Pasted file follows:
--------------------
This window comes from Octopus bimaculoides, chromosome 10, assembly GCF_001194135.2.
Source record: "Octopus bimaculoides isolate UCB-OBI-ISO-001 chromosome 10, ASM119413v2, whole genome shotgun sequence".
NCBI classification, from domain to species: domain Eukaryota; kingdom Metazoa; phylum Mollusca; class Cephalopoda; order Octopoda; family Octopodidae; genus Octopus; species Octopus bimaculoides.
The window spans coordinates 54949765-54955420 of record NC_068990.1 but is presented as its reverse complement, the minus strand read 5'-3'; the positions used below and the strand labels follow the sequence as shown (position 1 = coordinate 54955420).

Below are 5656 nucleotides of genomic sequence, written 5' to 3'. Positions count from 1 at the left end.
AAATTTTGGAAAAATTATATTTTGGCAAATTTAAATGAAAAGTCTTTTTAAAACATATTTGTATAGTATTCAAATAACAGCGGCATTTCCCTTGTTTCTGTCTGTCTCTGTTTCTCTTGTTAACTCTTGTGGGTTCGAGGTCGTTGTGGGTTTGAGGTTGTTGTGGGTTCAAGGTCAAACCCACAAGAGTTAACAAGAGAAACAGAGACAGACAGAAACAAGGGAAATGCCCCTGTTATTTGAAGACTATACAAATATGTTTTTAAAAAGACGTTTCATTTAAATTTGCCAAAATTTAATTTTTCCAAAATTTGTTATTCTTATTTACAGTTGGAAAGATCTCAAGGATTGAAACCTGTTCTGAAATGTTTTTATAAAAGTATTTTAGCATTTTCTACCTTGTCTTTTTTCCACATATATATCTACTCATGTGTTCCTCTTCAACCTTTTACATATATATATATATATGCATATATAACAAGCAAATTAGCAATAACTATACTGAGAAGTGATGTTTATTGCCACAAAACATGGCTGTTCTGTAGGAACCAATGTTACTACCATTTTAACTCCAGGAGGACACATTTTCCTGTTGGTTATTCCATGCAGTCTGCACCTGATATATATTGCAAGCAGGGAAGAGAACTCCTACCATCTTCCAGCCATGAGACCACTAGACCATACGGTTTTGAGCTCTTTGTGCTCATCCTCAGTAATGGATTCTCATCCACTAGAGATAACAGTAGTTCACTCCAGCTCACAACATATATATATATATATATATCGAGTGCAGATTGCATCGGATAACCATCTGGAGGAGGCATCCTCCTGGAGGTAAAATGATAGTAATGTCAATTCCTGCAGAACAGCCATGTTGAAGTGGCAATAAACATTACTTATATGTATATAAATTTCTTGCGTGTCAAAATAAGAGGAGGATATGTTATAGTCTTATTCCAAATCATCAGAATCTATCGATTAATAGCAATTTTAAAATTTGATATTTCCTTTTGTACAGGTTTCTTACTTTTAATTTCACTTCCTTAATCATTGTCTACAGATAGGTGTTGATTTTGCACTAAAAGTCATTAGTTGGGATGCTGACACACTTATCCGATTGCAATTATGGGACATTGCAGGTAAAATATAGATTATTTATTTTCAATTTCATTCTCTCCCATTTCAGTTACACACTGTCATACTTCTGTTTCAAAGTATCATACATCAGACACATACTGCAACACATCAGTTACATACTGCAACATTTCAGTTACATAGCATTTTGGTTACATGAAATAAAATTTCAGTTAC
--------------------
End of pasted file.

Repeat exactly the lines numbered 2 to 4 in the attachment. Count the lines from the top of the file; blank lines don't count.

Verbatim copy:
Source record: "Octopus bimaculoides isolate UCB-OBI-ISO-001 chromosome 10, ASM119413v2, whole genome shotgun sequence".
NCBI classification, from domain to species: domain Eukaryota; kingdom Metazoa; phylum Mollusca; class Cephalopoda; order Octopoda; family Octopodidae; genus Octopus; species Octopus bimaculoides.
The window spans coordinates 54949765-54955420 of record NC_068990.1 but is presented as its reverse complement, the minus strand read 5'-3'; the positions used below and the strand labels follow the sequence as shown (position 1 = coordinate 54955420).